THE BLOG
12/31/2010 09:41 am ET | Updated May 25, 2011

Village Green: Six Sustainable Communities Stories to Watch in 2011

2010 was a robust year in the world of environmentally responsible land development. While 2011 looks to be different in some respects, I predict it will be no less rich in stories. Here are some of the ones that I plan to watch in the coming year:

  • What will become of the federal sustainability partnership?  Two years ago three federal agencies entered into an innovative and ambitious partnership to coordinate their activities to assist states and localities in better placemaking. The alliance for sustainable communities joining the Department of Housing and Urban Development, the Department of Transportation, and the Environmental Protection Agency took a while to realize much in the way of tangible results, but they delivered big-time in 2010, with substantial assistance to a wide range of innovative projects across the country.  Under Secretary Shaun Donovan’s leadership (and that of HUD sustainability chief Shelley Poticha), HUD even promised to adapt location criteria from an equally innovative private/nonprofit partnership, LEED for Neighborhood Development, to evaluate discretionary housing grants.  The problem for 2011, unfortunately, is that these kinds of federally assisted projects, many announced immediately prior to the 2010 election, require funding from a new House of Representatives that looks to be increasingly hostile to federal programs and spending.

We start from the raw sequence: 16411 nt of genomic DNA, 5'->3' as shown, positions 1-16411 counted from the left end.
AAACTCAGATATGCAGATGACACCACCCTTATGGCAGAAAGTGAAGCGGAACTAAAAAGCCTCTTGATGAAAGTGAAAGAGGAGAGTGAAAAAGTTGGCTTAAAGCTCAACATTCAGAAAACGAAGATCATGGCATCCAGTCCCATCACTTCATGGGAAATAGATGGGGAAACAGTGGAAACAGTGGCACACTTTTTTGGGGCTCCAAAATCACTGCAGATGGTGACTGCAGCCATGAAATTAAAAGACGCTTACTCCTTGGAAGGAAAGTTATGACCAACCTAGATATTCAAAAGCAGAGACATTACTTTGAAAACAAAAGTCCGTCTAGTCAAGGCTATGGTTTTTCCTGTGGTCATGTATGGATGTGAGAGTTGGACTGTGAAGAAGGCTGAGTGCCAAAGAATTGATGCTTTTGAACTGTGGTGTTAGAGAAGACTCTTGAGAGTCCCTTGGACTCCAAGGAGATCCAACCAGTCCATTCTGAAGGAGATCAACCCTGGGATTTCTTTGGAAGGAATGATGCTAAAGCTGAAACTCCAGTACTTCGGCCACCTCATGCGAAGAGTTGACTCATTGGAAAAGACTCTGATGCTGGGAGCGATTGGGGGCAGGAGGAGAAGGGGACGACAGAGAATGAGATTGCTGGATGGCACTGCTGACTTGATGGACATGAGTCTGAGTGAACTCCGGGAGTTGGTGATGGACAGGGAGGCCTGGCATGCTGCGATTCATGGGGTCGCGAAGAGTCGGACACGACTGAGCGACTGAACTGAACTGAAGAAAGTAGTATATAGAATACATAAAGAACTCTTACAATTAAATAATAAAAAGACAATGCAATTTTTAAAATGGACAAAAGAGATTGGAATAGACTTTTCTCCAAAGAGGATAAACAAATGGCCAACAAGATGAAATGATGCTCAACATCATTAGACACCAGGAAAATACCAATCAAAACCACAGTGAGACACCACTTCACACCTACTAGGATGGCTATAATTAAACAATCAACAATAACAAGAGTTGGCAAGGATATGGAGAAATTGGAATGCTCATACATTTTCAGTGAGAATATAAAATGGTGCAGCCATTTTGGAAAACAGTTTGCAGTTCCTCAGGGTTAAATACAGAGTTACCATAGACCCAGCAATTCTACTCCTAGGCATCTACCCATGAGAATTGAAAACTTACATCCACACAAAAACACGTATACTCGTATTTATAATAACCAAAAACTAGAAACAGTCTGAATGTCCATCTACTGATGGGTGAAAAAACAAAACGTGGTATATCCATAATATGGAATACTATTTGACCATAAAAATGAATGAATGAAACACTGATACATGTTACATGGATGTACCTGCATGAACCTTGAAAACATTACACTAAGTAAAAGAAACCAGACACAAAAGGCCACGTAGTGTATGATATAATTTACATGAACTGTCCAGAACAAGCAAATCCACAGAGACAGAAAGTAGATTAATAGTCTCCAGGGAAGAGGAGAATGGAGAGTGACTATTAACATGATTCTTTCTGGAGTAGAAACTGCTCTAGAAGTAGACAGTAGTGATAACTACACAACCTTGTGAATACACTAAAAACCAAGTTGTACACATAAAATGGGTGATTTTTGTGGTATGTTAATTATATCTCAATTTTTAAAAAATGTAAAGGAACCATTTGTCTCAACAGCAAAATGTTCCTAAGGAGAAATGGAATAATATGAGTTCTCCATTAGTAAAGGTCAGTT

• Whither transportation policy reform?  In 2009 and 2010, transportation reform advocacy coalesced into a coordinated movement, supported by millions of dollars of philanthropic funding.  T-REX light rail in Denver (via Florda DOT)With the nation’s omnibus federal transportation law expiring, popular transit projects supported by stimulus legislation, the federal transportation trust fund running out of cash and in need of a new concept, and Democrats theoretically in control of Congress, the stars seemed aligned for the biggest overhaul of federal infrastructure spending since the Intermodal Surface Transportation Efficiency Act in 1991.